Tarka, Niger

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Tarka, Niger
Commune and village
Tarka, Niger is located in Niger
Tarka, Niger
Tarka, Niger
Location in Niger
Coordinates: 14°12′15″N 8°49′54″E / 14.20417°N 8.83167°E / 14.20417; 8.83167
Country Niger
RegionZinder Region
DepartmentBelbédji Departement
Population
 (2010)
 • Total86,695
Time zoneUTC+1 (WAT)

Tarka, Niger is a village and rural commune in Niger.[1] It is located in the Belbédji Departement of the Zinder Region. As of 2010 the commune had a population of 86,695.

Geography[edit]

Tarka is in the Sahel biome. The neighboring municipalities are Ingall in the northwest, Aderbissinat in the north, Tenhya in the northeast, Gangara in the east, Falenko in the southeast, El Allassane Maïreyrey in the south, Tagriss in the southwest and Gababedji in the west. The municipality is divided into 177 administrative villages, 54 traditional villages, 94 hamlets, 59 warehouses and 23 water points.[2] The main town of the rural community is the administrative village Belbédji (also: Belbéji, Belbégi).[1]

Through the municipality the around 300 kilometer east-west Tarka Valley is situated.[3]

History[edit]

The French colonial administration established a canton in Tarka in 1943.[4] The Tarka valley formed its northern boundary to an area inhabited by nomads.[5] In Belbédji in 1988 an administrative post ("poste administratif") was set up.[6] The commune of Tarka decreased in size during a national administrative reform in 2002. In 2011, Tarka was no longer part of the Tanout Department and was part of the newly formed Belbédji Department.[7]

Demographics[edit]

In the 2001 census Tarka had 63 848 inhabitants. For the year 2010 86.695 inhabitants were counted.[8] In Tarka live members of the primarily agriculture based Hausa subgroup Gobirawa, the remote pasture Fulani subgroups Katchinanko'en, Oudah'en and Wodaabe, and the Tuareg subgroups Ichiriffen, Ikanawan, Imouzgou, Imouzwagan, Imuzzurag, Inesseliman, Kel Gariss, Kel Gress, Kel Iferwane and Tegama.[9]

Economy and infrastructure[edit]

The north of the municipality is within a zone in which grazing is the predominant source of income. The South is in the field of agropastoralism.[10] Since 22 May 2000 there has been a local citizen radio in Tarka.[11]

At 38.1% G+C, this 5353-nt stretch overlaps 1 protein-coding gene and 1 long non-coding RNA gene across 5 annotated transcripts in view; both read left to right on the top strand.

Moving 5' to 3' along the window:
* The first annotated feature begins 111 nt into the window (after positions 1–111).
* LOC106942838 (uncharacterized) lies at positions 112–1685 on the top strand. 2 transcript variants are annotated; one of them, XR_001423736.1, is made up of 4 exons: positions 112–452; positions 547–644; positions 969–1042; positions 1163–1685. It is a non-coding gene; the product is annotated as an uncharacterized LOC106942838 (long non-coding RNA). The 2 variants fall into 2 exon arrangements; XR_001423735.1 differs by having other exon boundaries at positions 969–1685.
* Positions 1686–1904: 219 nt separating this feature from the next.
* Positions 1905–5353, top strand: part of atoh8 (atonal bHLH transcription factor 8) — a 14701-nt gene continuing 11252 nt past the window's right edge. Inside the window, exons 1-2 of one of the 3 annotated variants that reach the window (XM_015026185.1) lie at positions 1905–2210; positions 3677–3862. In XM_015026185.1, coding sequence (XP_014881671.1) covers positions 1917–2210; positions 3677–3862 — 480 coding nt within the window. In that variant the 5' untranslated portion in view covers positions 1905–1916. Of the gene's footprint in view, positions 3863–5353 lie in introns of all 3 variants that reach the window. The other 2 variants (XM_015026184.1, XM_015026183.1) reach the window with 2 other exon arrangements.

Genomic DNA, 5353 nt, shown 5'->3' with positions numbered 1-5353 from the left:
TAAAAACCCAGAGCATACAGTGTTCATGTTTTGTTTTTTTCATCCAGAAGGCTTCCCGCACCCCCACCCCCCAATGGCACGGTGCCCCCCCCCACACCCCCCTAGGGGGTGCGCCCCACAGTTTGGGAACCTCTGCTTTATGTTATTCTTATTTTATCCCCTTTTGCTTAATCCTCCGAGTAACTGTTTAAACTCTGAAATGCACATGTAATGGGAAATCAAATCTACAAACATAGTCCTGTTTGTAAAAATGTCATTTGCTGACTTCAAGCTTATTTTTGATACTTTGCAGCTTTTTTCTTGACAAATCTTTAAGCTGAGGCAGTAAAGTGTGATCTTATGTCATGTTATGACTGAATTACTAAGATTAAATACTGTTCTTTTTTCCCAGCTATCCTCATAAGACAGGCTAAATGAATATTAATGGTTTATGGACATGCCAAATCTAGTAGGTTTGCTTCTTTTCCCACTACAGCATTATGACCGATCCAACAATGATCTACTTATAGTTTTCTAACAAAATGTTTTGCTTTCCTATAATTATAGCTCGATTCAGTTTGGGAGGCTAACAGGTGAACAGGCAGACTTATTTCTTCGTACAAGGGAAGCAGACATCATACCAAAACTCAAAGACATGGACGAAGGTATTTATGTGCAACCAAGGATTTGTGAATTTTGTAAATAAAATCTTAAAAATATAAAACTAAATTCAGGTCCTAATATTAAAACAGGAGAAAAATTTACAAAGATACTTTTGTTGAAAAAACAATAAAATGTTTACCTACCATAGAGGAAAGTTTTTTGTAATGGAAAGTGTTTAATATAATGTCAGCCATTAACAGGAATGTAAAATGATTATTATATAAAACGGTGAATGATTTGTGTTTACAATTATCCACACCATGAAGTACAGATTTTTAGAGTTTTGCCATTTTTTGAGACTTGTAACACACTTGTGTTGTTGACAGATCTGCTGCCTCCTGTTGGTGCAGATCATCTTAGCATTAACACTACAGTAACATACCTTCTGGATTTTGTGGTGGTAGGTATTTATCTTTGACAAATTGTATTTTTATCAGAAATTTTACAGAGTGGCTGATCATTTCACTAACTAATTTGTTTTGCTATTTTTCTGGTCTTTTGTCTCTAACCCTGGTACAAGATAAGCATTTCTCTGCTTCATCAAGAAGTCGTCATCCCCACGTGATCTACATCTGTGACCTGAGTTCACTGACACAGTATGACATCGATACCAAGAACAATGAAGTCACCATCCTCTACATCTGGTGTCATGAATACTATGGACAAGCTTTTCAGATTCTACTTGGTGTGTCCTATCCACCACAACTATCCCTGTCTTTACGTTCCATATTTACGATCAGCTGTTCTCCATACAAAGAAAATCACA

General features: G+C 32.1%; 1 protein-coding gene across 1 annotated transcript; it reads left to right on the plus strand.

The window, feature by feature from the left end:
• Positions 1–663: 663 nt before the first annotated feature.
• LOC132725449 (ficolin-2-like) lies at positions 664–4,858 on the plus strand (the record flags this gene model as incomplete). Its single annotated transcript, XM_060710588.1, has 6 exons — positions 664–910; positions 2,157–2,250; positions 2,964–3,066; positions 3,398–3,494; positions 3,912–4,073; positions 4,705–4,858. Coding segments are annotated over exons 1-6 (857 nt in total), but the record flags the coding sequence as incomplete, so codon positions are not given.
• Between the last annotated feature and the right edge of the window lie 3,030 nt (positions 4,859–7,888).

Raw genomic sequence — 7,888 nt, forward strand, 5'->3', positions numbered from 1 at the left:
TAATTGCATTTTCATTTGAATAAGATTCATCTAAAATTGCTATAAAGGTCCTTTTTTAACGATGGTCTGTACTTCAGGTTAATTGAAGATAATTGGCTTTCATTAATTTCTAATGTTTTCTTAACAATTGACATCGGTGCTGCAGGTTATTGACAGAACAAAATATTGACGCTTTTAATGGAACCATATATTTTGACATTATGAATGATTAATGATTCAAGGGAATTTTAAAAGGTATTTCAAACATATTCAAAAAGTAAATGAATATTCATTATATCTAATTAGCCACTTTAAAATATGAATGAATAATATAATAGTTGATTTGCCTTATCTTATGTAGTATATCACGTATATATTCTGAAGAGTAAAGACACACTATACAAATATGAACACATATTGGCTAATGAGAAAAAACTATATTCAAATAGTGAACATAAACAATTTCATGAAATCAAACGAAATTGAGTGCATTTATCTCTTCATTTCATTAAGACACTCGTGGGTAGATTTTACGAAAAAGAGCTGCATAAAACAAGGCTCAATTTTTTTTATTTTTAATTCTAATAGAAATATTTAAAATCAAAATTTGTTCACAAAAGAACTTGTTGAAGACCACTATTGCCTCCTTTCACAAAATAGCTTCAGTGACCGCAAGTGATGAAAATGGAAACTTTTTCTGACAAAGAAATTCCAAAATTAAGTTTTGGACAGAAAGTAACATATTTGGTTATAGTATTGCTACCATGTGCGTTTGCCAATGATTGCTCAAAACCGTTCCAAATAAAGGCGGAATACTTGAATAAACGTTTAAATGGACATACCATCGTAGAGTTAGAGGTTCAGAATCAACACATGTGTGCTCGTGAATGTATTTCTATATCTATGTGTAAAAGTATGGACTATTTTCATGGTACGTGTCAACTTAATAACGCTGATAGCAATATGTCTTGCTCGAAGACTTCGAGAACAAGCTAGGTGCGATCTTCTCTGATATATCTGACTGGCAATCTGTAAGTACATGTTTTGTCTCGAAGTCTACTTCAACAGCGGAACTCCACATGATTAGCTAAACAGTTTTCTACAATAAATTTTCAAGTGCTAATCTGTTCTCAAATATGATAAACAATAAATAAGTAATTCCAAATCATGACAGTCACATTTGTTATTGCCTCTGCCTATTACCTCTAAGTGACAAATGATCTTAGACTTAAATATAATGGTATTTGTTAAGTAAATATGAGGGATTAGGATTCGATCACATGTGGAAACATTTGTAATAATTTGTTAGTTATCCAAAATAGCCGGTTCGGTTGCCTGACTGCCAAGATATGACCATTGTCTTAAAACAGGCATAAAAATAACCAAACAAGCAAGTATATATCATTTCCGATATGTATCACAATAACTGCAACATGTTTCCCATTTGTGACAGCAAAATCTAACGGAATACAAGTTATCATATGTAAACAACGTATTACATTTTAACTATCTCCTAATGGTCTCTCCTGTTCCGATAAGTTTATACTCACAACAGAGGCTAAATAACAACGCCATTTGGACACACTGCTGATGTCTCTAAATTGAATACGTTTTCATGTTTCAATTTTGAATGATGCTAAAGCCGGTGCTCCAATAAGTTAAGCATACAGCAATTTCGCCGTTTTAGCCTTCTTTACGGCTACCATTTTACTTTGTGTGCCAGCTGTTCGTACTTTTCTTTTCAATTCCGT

Notable people[edit]

Prime minister Hamid Algabid was born in the village of Belbedji in 1941.[12]

References[edit]

  1. ^ a b Loi n° 2002-014 du 11 JUIN 2002 portant création des communes et fixant le nom de leurs chefs-lieux[permanent dead link]. Includes list of 213 communes rurales and seats, 52 Communes urbaines and seats
  2. ^ Répertoire National des Communes (RENACOM). Institut National de la Statistique, accessed 28 October 2016
  3. ^ Comité Interministériel de Pilotage de la Stratégie de Développement Rural Secrétariat Exécutif: Le Zonage Agro-écologique du NIGER. Niamey 2004 (Online Version; PDF; 411 kB), p. 8–9.
  4. ^ Edmond Séré de Rivières: Histoire du Niger. Berger-Levrault, Paris 1965, p. 257.
  5. ^ Abdoulaye Mohamadou: Décentralisation et pouvoir local au Niger. International Institute for Environment and Development, London 2009, ISBN 978-1-84369-726-8, p. 7.
  6. ^ Frédéric Giraut (1999). Retour du refoulé et effet chef-lieu. Analyse d'une refonte politico-administrative virtuelle au Niger (PDF). Paris: PRODIG. p. 35. ISBN 2-901560-38-5.
  7. ^ "Une nouvelle loi sur le redécoupage administratif" (PDF). L'Arbre à Palabres (13): 2. 11 August 2011. Retrieved 28 October 2016.
  8. ^ Institut Nationale de la Statistique du Niger (Hrsg.): Annuaire statistique des cinquante ans d’indépendance du Niger. Niamey 2010 (Online-Version; PDF; 3,1 MB), p. 57.
  9. ^ Ministère de l’élevage et des industries animales / République du Niger (Hrsg.): La mobilité pastorale dans la Région de Zinder. Stratégies et dynamisme des sociétés pastorales. Niamey 2009 (Online-Version Archived 2010-07-13 at the Wayback Machine; PDF; 11,3 MB), p. 30 and 32–33.
  10. ^ Comprendre l’économie des ménages ruraux au Niger. Save the Children UK, London 2009 (Online-Version Archived 2013-09-27 at the Wayback Machine; PDF; 2,6 MB), p. 8.
  11. ^ "La situation de la communication pour le développement au Niger (Etat des lieux). Tome 1" (PDF). FAO (in French). 2003. p. 23. Retrieved 26 October 2016.[permanent dead link]
  12. ^ Cherif Ouazani, "Six candidats pour un fauteuil", Jeune Afrique, 7 November 2004 (in French).